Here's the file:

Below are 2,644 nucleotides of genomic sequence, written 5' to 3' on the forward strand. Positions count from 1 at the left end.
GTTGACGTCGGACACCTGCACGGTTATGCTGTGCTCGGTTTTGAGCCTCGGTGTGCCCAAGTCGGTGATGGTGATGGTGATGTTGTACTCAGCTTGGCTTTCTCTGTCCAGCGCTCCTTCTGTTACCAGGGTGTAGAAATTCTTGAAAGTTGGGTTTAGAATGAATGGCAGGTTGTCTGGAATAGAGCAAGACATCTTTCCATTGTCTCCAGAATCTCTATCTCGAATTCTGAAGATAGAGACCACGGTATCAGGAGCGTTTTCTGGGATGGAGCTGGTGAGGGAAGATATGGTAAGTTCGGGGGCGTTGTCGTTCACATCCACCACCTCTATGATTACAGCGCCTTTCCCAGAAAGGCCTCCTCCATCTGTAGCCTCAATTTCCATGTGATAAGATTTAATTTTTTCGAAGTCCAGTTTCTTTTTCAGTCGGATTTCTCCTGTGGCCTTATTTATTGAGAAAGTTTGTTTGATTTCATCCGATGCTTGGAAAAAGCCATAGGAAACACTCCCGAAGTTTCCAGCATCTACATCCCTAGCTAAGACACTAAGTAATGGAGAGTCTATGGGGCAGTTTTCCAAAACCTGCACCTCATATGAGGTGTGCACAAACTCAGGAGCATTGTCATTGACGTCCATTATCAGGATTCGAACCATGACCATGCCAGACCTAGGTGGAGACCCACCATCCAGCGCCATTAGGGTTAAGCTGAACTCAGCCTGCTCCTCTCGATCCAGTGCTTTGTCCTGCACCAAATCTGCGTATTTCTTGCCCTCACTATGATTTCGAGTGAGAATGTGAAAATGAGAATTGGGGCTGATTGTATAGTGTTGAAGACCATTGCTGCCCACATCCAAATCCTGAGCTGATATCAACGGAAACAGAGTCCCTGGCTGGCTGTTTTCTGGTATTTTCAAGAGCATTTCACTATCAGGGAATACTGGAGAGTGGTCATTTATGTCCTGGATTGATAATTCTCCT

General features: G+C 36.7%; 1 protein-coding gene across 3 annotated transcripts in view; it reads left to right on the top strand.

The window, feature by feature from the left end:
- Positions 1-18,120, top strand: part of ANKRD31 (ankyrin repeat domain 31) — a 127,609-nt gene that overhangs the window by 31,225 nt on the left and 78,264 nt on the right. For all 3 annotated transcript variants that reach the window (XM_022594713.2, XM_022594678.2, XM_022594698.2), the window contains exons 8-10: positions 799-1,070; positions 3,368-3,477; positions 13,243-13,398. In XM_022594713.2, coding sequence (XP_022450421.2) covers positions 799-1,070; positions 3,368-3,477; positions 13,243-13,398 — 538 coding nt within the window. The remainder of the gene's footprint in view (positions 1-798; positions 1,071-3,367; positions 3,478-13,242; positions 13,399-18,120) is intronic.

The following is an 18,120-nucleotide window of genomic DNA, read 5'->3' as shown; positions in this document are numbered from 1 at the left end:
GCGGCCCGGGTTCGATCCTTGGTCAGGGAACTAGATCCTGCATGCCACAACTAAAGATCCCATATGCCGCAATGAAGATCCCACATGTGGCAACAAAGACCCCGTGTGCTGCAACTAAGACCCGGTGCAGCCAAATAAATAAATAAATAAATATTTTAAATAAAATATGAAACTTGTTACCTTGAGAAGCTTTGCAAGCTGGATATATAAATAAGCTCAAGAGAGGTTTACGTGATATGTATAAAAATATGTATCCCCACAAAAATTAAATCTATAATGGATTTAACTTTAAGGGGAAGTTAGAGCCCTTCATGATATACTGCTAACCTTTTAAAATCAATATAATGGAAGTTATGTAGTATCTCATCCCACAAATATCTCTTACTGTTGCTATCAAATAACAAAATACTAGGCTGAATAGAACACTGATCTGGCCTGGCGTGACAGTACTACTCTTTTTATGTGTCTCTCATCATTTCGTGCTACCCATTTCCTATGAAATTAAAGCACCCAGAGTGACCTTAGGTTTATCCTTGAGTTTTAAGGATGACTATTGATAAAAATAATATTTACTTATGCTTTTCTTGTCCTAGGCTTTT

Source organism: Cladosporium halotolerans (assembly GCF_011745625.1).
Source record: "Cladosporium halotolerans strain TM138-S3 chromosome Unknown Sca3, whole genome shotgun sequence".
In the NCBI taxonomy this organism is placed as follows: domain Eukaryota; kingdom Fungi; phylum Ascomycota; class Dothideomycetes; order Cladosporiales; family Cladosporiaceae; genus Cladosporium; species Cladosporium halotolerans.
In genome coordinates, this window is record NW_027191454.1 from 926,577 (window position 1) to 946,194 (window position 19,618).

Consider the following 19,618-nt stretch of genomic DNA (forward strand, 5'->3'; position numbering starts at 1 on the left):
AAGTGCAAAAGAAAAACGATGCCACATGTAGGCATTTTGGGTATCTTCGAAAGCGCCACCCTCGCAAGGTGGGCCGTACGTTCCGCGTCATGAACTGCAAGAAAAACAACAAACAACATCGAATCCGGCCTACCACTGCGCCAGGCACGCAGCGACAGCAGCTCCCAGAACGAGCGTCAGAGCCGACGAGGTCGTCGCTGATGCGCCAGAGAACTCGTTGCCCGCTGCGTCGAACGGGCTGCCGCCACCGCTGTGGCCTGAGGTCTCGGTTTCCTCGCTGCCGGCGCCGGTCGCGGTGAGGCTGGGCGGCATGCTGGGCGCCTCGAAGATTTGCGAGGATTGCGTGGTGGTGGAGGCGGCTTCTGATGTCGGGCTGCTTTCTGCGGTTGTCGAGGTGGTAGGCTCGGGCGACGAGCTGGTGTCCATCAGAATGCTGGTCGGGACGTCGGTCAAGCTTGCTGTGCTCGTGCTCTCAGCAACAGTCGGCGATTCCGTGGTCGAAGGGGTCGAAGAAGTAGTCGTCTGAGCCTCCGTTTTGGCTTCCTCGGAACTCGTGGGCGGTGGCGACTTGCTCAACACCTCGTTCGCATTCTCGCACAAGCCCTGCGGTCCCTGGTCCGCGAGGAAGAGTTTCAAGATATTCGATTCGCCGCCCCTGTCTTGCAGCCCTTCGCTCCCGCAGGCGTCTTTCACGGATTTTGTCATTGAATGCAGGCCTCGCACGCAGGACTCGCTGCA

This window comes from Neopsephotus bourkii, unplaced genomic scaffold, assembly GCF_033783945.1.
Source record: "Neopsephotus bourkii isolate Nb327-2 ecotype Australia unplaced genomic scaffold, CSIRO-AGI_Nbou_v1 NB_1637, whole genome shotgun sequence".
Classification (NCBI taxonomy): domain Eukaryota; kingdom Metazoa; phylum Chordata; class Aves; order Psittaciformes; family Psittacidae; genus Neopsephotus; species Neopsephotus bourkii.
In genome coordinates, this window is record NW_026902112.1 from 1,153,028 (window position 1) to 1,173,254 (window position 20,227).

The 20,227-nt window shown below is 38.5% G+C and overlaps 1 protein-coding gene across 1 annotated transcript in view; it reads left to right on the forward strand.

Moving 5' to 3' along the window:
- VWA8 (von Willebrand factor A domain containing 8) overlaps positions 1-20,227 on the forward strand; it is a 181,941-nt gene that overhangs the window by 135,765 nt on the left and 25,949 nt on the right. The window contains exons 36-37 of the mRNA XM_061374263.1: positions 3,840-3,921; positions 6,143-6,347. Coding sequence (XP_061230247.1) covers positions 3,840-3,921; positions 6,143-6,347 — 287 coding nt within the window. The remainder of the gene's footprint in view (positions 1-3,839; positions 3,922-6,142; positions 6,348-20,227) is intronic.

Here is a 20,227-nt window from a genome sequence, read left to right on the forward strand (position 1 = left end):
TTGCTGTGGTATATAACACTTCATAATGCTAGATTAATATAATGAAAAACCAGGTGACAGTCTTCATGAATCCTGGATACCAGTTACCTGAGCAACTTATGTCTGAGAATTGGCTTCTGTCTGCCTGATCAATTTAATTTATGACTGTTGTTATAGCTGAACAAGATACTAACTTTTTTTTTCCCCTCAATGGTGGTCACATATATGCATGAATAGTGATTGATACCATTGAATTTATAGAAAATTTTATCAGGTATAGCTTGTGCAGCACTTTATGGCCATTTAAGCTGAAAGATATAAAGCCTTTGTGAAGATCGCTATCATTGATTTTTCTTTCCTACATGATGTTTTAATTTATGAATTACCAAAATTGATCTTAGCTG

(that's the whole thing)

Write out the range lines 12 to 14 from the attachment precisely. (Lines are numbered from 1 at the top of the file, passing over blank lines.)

Consider the following 19,618-nt stretch of genomic DNA (forward strand, 5'->3'; position numbering starts at 1 on the left):
AAGTGCAAAAGAAAAACGATGCCACATGTAGGCATTTTGGGTATCTTCGAAAGCGCCACCCTCGCAAGGTGGGCCGTACGTTCCGCGTCATGAACTGCAAGAAAAACAACAAACAACATCGAATCCGGCCTACCACTGCGCCAGGCACGCAGCGACAGCAGCTCCCAGAACGAGCGTCAGAGCCGACGAGGTCGTCGCTGATGCGCCAGAGAACTCGTTGCCCGCTGCGTCGAACGGGCTGCCGCCACCGCTGTGGCCTGAGGTCTCGGTTTCCTCGCTGCCGGCGCCGGTCGCGGTGAGGCTGGGCGGCATGCTGGGCGCCTCGAAGATTTGCGAGGATTGCGTGGTGGTGGAGGCGGCTTCTGATGTCGGGCTGCTTTCTGCGGTTGTCGAGGTGGTAGGCTCGGGCGACGAGCTGGTGTCCATCAGAATGCTGGTCGGGACGTCGGTCAAGCTTGCTGTGCTCGTGCTCTCAGCAACAGTCGGCGATTCCGTGGTCGAAGGGGTCGAAGAAGTAGTCGTCTGAGCCTCCGTTTTGGCTTCCTCGGAACTCGTGGGCGGTGGCGACTTGCTCAACACCTCGTTCGCATTCTCGCACAAGCCCTGCGGTCCCTGGTCCGCGAGGAAGAGTTTCAAGATATTCGATTCGCCGCCCCTGTCTTGCAGCCCTTCGCTCCCGCAGGCGTCTTTCACGGATTTTGTCATTGAATGCAGGCCTCGCACGCAGGACTCGCTGCA

This window comes from Neopsephotus bourkii, unplaced genomic scaffold, assembly GCF_033783945.1.